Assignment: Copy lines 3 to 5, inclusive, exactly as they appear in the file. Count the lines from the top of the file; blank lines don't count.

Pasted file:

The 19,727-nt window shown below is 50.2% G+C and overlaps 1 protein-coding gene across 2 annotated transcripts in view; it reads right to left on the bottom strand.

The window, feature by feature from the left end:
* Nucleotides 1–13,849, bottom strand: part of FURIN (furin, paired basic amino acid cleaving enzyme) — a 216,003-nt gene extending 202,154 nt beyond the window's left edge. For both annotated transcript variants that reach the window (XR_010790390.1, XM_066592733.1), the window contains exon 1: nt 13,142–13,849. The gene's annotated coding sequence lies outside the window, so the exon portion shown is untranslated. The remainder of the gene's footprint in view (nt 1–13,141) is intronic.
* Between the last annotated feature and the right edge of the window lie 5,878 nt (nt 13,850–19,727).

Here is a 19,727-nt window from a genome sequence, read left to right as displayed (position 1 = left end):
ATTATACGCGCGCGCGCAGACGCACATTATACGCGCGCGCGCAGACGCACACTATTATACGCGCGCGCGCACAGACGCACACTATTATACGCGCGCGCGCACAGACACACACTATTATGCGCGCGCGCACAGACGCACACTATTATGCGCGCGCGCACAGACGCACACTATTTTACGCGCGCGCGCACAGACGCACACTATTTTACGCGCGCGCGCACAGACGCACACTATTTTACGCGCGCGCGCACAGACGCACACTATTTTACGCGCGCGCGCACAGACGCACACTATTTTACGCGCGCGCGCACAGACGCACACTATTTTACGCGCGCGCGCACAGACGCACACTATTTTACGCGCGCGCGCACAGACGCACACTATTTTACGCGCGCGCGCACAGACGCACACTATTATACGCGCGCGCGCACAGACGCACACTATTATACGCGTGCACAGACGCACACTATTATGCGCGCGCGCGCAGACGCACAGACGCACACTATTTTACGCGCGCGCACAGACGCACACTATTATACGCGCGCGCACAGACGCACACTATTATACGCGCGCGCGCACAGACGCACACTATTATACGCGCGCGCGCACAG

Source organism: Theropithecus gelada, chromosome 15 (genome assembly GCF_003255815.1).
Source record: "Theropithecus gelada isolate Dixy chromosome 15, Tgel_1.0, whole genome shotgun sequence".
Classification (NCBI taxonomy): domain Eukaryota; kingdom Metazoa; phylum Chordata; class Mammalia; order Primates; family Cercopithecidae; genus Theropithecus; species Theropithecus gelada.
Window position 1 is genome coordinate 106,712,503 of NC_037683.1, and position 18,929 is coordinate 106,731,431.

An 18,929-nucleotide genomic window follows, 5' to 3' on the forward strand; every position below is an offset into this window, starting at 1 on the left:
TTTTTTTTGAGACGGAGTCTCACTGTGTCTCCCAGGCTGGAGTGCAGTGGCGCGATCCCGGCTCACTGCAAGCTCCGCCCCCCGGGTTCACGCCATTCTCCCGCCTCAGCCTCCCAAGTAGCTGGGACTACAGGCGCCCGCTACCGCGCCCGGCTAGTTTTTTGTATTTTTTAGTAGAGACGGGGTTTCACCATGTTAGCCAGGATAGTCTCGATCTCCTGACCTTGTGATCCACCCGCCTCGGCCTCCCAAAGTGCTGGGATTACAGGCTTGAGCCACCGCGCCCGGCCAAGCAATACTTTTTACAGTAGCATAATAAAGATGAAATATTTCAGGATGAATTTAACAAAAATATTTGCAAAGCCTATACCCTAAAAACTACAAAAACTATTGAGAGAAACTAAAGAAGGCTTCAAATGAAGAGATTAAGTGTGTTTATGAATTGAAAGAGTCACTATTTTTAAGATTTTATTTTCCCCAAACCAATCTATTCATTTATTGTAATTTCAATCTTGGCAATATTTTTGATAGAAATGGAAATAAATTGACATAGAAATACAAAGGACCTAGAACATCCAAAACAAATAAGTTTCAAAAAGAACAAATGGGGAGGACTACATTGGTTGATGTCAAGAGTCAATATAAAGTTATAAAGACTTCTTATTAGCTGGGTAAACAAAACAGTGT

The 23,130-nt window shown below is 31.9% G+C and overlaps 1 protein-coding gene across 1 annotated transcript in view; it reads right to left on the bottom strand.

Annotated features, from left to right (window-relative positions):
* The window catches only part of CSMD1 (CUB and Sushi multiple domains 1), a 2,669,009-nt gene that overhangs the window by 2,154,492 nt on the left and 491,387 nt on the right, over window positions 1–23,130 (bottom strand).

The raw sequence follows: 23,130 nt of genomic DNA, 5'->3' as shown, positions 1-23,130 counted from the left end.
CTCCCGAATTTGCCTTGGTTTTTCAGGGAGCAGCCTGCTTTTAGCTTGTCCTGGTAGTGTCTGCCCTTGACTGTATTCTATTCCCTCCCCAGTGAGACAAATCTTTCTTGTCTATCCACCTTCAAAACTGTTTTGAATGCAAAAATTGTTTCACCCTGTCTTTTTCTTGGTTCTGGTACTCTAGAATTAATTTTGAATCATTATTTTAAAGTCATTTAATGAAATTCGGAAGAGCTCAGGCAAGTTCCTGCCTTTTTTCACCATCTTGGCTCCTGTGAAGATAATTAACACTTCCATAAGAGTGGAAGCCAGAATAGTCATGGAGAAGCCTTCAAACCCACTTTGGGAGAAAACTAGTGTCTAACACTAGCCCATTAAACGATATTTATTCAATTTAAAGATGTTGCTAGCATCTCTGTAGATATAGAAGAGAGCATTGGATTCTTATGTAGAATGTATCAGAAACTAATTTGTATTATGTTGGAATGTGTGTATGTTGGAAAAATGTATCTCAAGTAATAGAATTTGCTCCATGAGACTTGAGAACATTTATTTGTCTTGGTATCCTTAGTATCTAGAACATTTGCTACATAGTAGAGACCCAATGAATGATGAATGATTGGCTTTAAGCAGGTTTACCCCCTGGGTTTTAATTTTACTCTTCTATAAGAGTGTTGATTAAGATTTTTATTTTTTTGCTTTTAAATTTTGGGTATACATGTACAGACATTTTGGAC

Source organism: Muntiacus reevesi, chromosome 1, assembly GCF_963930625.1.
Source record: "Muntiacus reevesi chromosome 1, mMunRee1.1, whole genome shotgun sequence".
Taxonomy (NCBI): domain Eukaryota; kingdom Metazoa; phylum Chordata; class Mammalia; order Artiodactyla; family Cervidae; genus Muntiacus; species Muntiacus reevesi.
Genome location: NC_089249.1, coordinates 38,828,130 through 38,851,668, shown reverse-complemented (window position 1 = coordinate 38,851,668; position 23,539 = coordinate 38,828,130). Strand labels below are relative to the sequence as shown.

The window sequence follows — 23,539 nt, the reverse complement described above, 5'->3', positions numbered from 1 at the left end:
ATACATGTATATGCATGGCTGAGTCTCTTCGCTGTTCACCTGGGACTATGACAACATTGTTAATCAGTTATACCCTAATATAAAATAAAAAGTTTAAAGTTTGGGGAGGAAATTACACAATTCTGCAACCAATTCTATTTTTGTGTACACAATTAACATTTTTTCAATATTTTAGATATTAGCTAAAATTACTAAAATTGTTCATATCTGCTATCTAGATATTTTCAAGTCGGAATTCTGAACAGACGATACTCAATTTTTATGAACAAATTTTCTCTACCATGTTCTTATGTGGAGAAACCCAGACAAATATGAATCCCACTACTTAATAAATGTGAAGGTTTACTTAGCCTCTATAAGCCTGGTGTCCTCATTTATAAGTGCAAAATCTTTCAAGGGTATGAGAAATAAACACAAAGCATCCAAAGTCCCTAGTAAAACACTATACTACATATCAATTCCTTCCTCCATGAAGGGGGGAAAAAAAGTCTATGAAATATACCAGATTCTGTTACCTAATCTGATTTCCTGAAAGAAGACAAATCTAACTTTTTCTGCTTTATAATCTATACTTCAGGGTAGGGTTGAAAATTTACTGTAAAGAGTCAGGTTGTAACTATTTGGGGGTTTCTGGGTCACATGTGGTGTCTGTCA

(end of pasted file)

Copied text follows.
* Nucleotides 1–13,849, bottom strand: part of FURIN (furin, paired basic amino acid cleaving enzyme) — a 216,003-nt gene extending 202,154 nt beyond the window's left edge. For both annotated transcript variants that reach the window (XR_010790390.1, XM_066592733.1), the window contains exon 1: nt 13,142–13,849. The gene's annotated coding sequence lies outside the window, so the exon portion shown is untranslated. The remainder of the gene's footprint in view (nt 1–13,141) is intronic.
* Between the last annotated feature and the right edge of the window lie 5,878 nt (nt 13,850–19,727).

Here is a 19,727-nt window from a genome sequence, read left to right as displayed (position 1 = left end):